With this week’s Lore in a Minute retelling the history of Mega Man, I’ve had the Blue Bomber on my mind lately. So, what better time to showcase some music from one of the biggest game series--in fact, the biggest--of all time? I’ve already extolled the virtues of Magnet Man’s theme in VGH Episode 8, so I’ll spare you this time. (Although really, you should go listen to it anyway.) But, I’ll still kick things off with some Mega Man III.
While the debate over whether Mega Man II or Mega Man III is the superior game will probably rage until the Internet shuts down (it’s III, by the way), fans on both sides will probably agree that Mega Man III had a breakthrough soundtrack, especially for the time. While Mega Man I and II were no slouches in the music department, III’s themes possessed incredible energy and personality. Many of the songs even have a jazz or funk sound to them and it’s easy to imagine some sections being played out on a piano or bass.
The opening sets an appropriately dramatic tone for what appears to be one of the game’s final stages, but the section near the end that has sort of a call-and-response dynamic that always takes me by surprise.
Definitely not as memorable as Mega Man II or III’s boss themes, but what an intro! The beat keeps up throughout, which is one of the series’s tensest boss tracks.
Mega Man X was a huge deal. It was Mega Man’s first appearance on the Super NES, which meant evolved gameplay, a brand new (and dare I say--badass) character design, and of course, a next-generation soundtrack. Although the 8-bit Mega Man games showed that Capcom’s sound team could work magic with the NES’s primitive sound chip, Mega Man X’s soundtrack was a bit of a revelation. In the opening stage--the player’s introduction to this new incarnation of Mega Man--the music immediately puts front and center the wailing electric guitar which, along with a driving bass and furious drumlines, became the defining sound of Mega Man’s SNES adventures.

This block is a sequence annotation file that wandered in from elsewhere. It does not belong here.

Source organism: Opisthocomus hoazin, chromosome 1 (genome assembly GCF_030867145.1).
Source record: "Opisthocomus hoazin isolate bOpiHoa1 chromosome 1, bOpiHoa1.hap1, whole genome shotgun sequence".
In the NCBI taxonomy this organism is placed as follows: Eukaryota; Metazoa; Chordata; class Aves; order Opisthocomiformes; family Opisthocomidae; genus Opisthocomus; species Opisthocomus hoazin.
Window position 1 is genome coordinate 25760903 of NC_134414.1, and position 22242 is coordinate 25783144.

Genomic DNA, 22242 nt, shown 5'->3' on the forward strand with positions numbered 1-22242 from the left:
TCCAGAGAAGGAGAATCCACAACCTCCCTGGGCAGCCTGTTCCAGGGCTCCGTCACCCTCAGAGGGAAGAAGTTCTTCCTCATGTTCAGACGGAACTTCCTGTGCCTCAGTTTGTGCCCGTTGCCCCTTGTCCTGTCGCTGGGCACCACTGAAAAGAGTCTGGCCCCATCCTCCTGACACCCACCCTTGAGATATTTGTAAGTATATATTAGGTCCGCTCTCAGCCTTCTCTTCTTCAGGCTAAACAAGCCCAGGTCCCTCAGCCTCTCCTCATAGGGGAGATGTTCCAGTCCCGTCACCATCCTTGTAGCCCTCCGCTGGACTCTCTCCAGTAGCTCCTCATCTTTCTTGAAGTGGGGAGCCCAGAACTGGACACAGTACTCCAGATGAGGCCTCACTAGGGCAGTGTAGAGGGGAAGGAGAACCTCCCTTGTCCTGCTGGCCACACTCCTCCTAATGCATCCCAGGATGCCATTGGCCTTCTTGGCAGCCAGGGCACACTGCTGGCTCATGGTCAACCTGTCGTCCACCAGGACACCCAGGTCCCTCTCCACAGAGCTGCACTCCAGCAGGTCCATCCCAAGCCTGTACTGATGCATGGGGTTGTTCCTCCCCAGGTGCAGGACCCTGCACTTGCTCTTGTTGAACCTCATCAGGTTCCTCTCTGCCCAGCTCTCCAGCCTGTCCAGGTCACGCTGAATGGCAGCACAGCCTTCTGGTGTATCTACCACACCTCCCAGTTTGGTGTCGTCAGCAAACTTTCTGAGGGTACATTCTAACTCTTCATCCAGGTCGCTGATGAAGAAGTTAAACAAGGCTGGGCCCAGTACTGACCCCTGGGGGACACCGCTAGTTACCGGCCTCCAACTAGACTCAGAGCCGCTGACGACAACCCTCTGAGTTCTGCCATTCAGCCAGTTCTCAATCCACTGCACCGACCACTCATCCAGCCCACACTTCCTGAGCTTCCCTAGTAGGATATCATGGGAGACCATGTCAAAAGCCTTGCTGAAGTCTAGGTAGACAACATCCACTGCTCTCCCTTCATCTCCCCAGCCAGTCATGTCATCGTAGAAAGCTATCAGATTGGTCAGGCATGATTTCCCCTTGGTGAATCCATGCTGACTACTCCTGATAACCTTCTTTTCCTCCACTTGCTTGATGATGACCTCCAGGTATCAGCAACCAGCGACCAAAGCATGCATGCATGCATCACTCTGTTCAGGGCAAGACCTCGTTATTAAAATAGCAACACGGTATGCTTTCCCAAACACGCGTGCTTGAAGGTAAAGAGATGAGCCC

More high-energy guitars and percussion, plus plenty of drama. Love the brief drum solo at the end.
Another generational leap for Mega Man meant another chance for the soundtrack to leave a deep impression in the opening stage. Although the familiar guitars are present, they’re mostly backing for a sawtooth synth, which was used heavily throughout the PlayStation’s Mega Man trilogy.
The synth is joined by some wah-wah guitar for a track that suitably unusual for a stage that ends with you fighting a renegade robot mushroom.
An old favorite gets remixed for an obscure Mega Man fighting game! This is based on the music from Dr. Wily’s castle in Mega Man II, although here it gets the full Q-Sound treatment, and it sounds fantastic. If you can track down a copy of the Mega Man X Collection, it includes Mega Man 2: The Power Fighters as an unlockable game and you can listen to the entire soundtrack, which features other amazing remixes of classic Mega Man themes.
Mega Man has an extensive history--he’s a record-holder, after all--so it’s hard to feature all the tracks I want to! I’ll save the rest for a future post. Until then, are there any Mega Man songs that you’ve gotten stuck in your head? Which game do you think had the best soundtrack? Let us know in the comments!
Mega Man III – Yasuaki Fujita, Harumi Fujita
Mega Man IV – Minae Fujii
Mega Man X – Setsuo Yamamoto, Makoto Tomozawa, Yuki Iwai, Yuko Takehara, Toshihiko Horiyama
Mega Man X4 – Toshihiko Horiyama
Mega Man 2: The Power Fighters – Takashi Tateishi (arr. Yuki Iwai)